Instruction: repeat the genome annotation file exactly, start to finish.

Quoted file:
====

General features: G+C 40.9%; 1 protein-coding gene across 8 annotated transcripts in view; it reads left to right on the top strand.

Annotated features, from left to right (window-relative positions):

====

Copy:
General features: G+C 40.9%; 1 protein-coding gene across 8 annotated transcripts in view; it reads left to right on the top strand.

Annotated features, from left to right (window-relative positions):